Looting Hawaiian Gardens
Bingo Operations Need Stronger Controls
by Charles E. Greenberg
Originally published 13 May 2001
in Long Beach Press-Telegram

Recently this newspaper reported, in essence, that a bill under consideration by the state Legislature to place a few mild limits on the operation of California bingo barons probably would be gutted by proposed amendments. The story followed an editorial criticizing the bill for largely being sparked by the actions of our local bingo baron, Dr. Irving Moskowitz in Hawaiian Gardens.

The prospect of this bill being gutted saddens me. A good case can be made that while the original bill is a step in the right direction, stronger, not weaker controls need to be placed on the burgeoning bingo industry.

All this bill tries to do is to restrict ``charitable'' bingo to four days a week and require that profits from California bingo players be used to support California charities. Apparently, both of these mild controls are now heading for the trash heap.

The original law allowing charities to have bingo games was passed decades ago as a small exception to California laws outlawing gambling. The exception was intended to allow charities such as churches, boys and girls clubs and the like to put on small, amateur bingo games as a method of raising funds to help support themselves.

Over the last decade, however, this ``small'' exception to our anti-gambling laws has grown to gargantuan proportions. Today, bingo has spawned a major industry spewing out hundreds of millions of dollars a year, often to dubious causes all over the world. Surely, this result was never contemplated by the drafters of the original charitable bingo exception to our gambling laws.

How far has the bingo industry strayed from its modest beginnings? The operations of our local bingo baron, Dr. Moskowitz, in Hawaiian Gardens, illustrates what has happened.

Originally, it was contemplated that a small charity might put on bingo games once or twice a week. The Moskowitz operation is open seven days a week.

Originally, it was contemplated a small charity might conduct two-to-four-hour bingo sessions. The Moskowitz operation runs full throttle all evening.

Originally, the small charities were expected to use their modest bingo profits to support their own local efforts. The Moskowitz operation is reported to have produced over $28 million in profits, $20 million of which directly or indirectly ended up out of the state or out of the country.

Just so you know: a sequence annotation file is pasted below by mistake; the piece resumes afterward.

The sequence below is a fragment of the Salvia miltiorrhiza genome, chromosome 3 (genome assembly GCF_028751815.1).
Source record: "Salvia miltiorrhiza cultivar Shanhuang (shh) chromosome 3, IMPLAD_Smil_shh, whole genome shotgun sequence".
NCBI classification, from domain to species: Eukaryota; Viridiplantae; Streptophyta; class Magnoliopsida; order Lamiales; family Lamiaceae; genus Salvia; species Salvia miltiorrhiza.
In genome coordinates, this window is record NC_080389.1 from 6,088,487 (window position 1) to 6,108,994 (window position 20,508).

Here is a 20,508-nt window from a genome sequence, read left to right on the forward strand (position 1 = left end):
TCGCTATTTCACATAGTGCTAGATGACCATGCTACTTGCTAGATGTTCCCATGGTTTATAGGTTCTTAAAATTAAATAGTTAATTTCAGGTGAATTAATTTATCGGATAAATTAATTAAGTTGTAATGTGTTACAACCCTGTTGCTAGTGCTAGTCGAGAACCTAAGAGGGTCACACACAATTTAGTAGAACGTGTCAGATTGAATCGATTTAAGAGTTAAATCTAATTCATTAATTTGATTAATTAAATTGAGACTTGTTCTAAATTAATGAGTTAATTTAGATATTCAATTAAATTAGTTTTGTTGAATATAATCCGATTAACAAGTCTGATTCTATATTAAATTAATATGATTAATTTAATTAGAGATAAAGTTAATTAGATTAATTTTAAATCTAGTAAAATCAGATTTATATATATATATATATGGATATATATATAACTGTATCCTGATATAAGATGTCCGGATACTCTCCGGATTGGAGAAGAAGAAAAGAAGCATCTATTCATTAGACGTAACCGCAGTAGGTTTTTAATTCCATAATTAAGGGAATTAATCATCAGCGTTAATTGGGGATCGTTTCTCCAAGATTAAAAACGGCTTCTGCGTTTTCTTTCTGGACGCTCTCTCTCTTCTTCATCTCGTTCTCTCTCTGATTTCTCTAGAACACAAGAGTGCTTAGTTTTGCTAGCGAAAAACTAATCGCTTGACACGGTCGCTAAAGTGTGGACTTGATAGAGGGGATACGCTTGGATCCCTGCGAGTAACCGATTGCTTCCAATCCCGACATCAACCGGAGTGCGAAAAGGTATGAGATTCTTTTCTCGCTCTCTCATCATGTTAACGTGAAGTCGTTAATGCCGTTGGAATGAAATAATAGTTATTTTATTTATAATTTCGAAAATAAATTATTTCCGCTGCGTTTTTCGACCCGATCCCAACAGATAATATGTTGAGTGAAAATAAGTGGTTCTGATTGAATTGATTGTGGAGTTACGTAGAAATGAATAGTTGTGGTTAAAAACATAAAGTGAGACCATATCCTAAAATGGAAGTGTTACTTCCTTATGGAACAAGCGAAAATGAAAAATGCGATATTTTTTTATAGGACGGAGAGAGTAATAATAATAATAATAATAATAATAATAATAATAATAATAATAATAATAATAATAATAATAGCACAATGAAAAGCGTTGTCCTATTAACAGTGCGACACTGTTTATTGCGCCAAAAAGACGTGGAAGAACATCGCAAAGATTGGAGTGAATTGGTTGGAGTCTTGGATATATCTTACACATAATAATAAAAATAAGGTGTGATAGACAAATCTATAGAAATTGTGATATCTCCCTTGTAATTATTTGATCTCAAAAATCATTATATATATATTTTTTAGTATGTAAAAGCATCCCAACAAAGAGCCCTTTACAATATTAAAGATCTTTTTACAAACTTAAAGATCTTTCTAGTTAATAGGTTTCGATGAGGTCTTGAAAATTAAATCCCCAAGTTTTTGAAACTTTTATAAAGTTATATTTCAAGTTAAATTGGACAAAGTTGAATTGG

Originally, all profits from bingo were supposed to be used for charitable purposes. Moskowitz critics claim that hundreds of thousands of dollars per year that went from the Moskowitz operation to a nonprofit hospital ended up being paid to Moskowitz as rent.

Originally, the small charity was expected to conduct its bingo games on its own premises such as a church basement. Moskowitz conducts his operations in a large bingo hall used especially for that purpose.

Originally, small charity bingo was expected to be a stand-alone gambling activity. The Moskowitz operation is reported to have used the economic and political power resulting from its bingo operations to obtain approval from Hawaiian Gardens to operate a neighboring huge poker palace as a ``for-profit'' business. This mixing of ``not-for-profit'' gambling with ``for-profit'' gambling was never originally contemplated.

Originally, it was contemplated the city in which the bingo games were conducted would police and control their operations. Critics of the Moskowitz operation claim that the opposite is true in Hawaiian Gardens. They claim the Moskowitz operation controls the city.

They claim that when Moskowitz's operations had legal business dealings with the Hawaiian Gardens Redevelopment Agency, Moskowitz was able to persuade the agency to hire the lawyer representing Moskowitz to also represent it. Thus, both sides in the business negotiations were represented by the same lawyer, a lawyer who had represented Moskowitz's interests for years. As an ex-deputy city attorney I must say that if these charges are true, I have never heard of such a bizarre situation.

I have used the Moskowitz operation as an illustration of the problem because it is local. The problem, however, apparently is statewide in scope. It appears from the newspaper article that California bingo barons united in opposition to the bill presently under consideration in Sacramento. Together, I am afraid, they have sufficient clout to defeat any meaningful reform of our bingo laws.

The proposed changes to the bingo laws are but a modest step in the right direction. We need to go further. Bingo sessions should be restricted to four hours a day, no more than two days a week. Money derived form bingo should have to be used directly for the charity conducting the games. Oversight and auditing of the bingo industry should be by a state rather than a local government, perhaps by the state Gambling Commission. Only then will bingo in California return to the original intent of its sponsors.

Wherever professional gambling operations go they bring with them major political and social problems. Allowing small-scale amateur bingo to grow into a major professional industry is proving no different. Let us hope it is not too late to return bingo to the amateur charitable cottage industry it originally was meant to be in California.

Charles E. Greenberg is a member of the Long Beach Planning Commission.

Copyright 2001, Long Beach Press-Telegram For education and discussion only. Not for commercial use.

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